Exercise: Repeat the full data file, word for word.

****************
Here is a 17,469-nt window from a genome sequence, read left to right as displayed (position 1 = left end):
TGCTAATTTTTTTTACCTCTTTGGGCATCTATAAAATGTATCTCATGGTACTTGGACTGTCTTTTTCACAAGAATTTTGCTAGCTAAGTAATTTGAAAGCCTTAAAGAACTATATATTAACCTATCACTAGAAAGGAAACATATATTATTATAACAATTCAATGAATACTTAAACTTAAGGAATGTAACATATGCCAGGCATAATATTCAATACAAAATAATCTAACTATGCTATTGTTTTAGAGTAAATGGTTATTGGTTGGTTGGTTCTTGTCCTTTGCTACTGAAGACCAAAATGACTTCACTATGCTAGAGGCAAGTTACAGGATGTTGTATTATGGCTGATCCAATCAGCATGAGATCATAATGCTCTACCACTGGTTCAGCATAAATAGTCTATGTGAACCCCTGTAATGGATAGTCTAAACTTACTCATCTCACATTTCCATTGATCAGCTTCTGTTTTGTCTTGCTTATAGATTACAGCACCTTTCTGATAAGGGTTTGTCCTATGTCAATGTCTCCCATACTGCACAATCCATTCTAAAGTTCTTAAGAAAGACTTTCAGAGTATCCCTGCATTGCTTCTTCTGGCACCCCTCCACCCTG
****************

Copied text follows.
Here is a 17,469-nt window from a genome sequence, read left to right as displayed (position 1 = left end):
TGCTAATTTTTTTTACCTCTTTGGGCATCTATAAAATGTATCTCATGGTACTTGGACTGTCTTTTTCACAAGAATTTTGCTAGCTAAGTAATTTGAAAGCCTTAAAGAACTATATATTAACCTATCACTAGAAAGGAAACATATATTATTATAACAATTCAATGAATACTTAAACTTAAGGAATGTAACATATGCCAGGCATAATATTCAATACAAAATAATCTAACTATGCTATTGTTTTAGAGTAAATGGTTATTGGTTGGTTGGTTCTTGTCCTTTGCTACTGAAGACCAAAATGACTTCACTATGCTAGAGGCAAGTTACAGGATGTTGTATTATGGCTGATCCAATCAGCATGAGATCATAATGCTCTACCACTGGTTCAGCATAAATAGTCTATGTGAACCCCTGTAATGGATAGTCTAAACTTACTCATCTCACATTTCCATTGATCAGCTTCTGTTTTGTCTTGCTTATAGATTACAGCACCTTTCTGATAAGGGTTTGTCCTATGTCAATGTCTCCCATACTGCACAATCCATTCTAAAGTTCTTAAGAAAGACTTTCAGAGTATCCCTGCATTGCTTCTTCTGGCACCCCTCCACCCTG